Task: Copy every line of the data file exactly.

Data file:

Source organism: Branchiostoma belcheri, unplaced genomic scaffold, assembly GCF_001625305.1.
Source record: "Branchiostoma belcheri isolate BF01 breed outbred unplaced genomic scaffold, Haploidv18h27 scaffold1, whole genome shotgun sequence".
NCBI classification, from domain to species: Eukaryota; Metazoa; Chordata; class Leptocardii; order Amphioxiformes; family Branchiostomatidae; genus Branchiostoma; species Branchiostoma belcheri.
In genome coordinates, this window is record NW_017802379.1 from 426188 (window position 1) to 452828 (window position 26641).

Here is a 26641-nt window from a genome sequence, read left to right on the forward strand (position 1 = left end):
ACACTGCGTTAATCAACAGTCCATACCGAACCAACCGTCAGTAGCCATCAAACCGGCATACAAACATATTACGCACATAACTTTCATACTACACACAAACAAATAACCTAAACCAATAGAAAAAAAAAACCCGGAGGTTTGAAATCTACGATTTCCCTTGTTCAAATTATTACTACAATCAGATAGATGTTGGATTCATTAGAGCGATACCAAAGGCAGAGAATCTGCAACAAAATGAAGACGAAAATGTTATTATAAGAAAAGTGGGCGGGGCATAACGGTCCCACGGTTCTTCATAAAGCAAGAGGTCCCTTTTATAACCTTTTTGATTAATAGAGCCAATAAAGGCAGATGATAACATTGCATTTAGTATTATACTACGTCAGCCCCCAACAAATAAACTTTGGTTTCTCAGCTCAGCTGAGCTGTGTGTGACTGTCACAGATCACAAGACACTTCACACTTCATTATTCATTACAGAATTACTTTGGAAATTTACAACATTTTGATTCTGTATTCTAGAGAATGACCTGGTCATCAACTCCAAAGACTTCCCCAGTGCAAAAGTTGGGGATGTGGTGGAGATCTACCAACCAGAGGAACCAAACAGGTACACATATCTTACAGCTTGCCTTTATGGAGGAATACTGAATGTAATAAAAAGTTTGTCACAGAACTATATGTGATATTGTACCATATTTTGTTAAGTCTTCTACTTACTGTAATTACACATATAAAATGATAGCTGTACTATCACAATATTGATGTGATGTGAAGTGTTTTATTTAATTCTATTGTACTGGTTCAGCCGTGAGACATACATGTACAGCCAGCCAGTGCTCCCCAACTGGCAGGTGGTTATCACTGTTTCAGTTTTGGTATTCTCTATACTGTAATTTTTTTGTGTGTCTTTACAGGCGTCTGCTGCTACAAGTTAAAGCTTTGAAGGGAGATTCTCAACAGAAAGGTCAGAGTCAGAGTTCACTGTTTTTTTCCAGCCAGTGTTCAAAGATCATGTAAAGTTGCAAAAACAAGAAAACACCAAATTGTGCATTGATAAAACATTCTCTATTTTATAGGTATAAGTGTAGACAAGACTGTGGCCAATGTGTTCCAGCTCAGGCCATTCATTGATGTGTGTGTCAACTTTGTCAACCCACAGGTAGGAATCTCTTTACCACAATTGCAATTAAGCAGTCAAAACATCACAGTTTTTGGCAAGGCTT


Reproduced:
Source organism: Branchiostoma belcheri, unplaced genomic scaffold, assembly GCF_001625305.1.
Source record: "Branchiostoma belcheri isolate BF01 breed outbred unplaced genomic scaffold, Haploidv18h27 scaffold1, whole genome shotgun sequence".
NCBI classification, from domain to species: Eukaryota; Metazoa; Chordata; class Leptocardii; order Amphioxiformes; family Branchiostomatidae; genus Branchiostoma; species Branchiostoma belcheri.
In genome coordinates, this window is record NW_017802379.1 from 426188 (window position 1) to 452828 (window position 26641).

Here is a 26641-nt window from a genome sequence, read left to right on the forward strand (position 1 = left end):
ACACTGCGTTAATCAACAGTCCATACCGAACCAACCGTCAGTAGCCATCAAACCGGCATACAAACATATTACGCACATAACTTTCATACTACACACAAACAAATAACCTAAACCAATAGAAAAAAAAAACCCGGAGGTTTGAAATCTACGATTTCCCTTGTTCAAATTATTACTACAATCAGATAGATGTTGGATTCATTAGAGCGATACCAAAGGCAGAGAATCTGCAACAAAATGAAGACGAAAATGTTATTATAAGAAAAGTGGGCGGGGCATAACGGTCCCACGGTTCTTCATAAAGCAAGAGGTCCCTTTTATAACCTTTTTGATTAATAGAGCCAATAAAGGCAGATGATAACATTGCATTTAGTATTATACTACGTCAGCCCCCAACAAATAAACTTTGGTTTCTCAGCTCAGCTGAGCTGTGTGTGACTGTCACAGATCACAAGACACTTCACACTTCATTATTCATTACAGAATTACTTTGGAAATTTACAACATTTTGATTCTGTATTCTAGAGAATGACCTGGTCATCAACTCCAAAGACTTCCCCAGTGCAAAAGTTGGGGATGTGGTGGAGATCTACCAACCAGAGGAACCAAACAGGTACACATATCTTACAGCTTGCCTTTATGGAGGAATACTGAATGTAATAAAAAGTTTGTCACAGAACTATATGTGATATTGTACCATATTTTGTTAAGTCTTCTACTTACTGTAATTACACATATAAAATGATAGCTGTACTATCACAATATTGATGTGATGTGAAGTGTTTTATTTAATTCTATTGTACTGGTTCAGCCGTGAGACATACATGTACAGCCAGCCAGTGCTCCCCAACTGGCAGGTGGTTATCACTGTTTCAGTTTTGGTATTCTCTATACTGTAATTTTTTTGTGTGTCTTTACAGGCGTCTGCTGCTACAAGTTAAAGCTTTGAAGGGAGATTCTCAACAGAAAGGTCAGAGTCAGAGTTCACTGTTTTTTTCCAGCCAGTGTTCAAAGATCATGTAAAGTTGCAAAAACAAGAAAACACCAAATTGTGCATTGATAAAACATTCTCTATTTTATAGGTATAAGTGTAGACAAGACTGTGGCCAATGTGTTCCAGCTCAGGCCATTCATTGATGTGTGTGTCAACTTTGTCAACCCACAGGTAGGAATCTCTTTACCACAATTGCAATTAAGCAGTCAAAACATCACAGTTTTTGGCAAGGCTT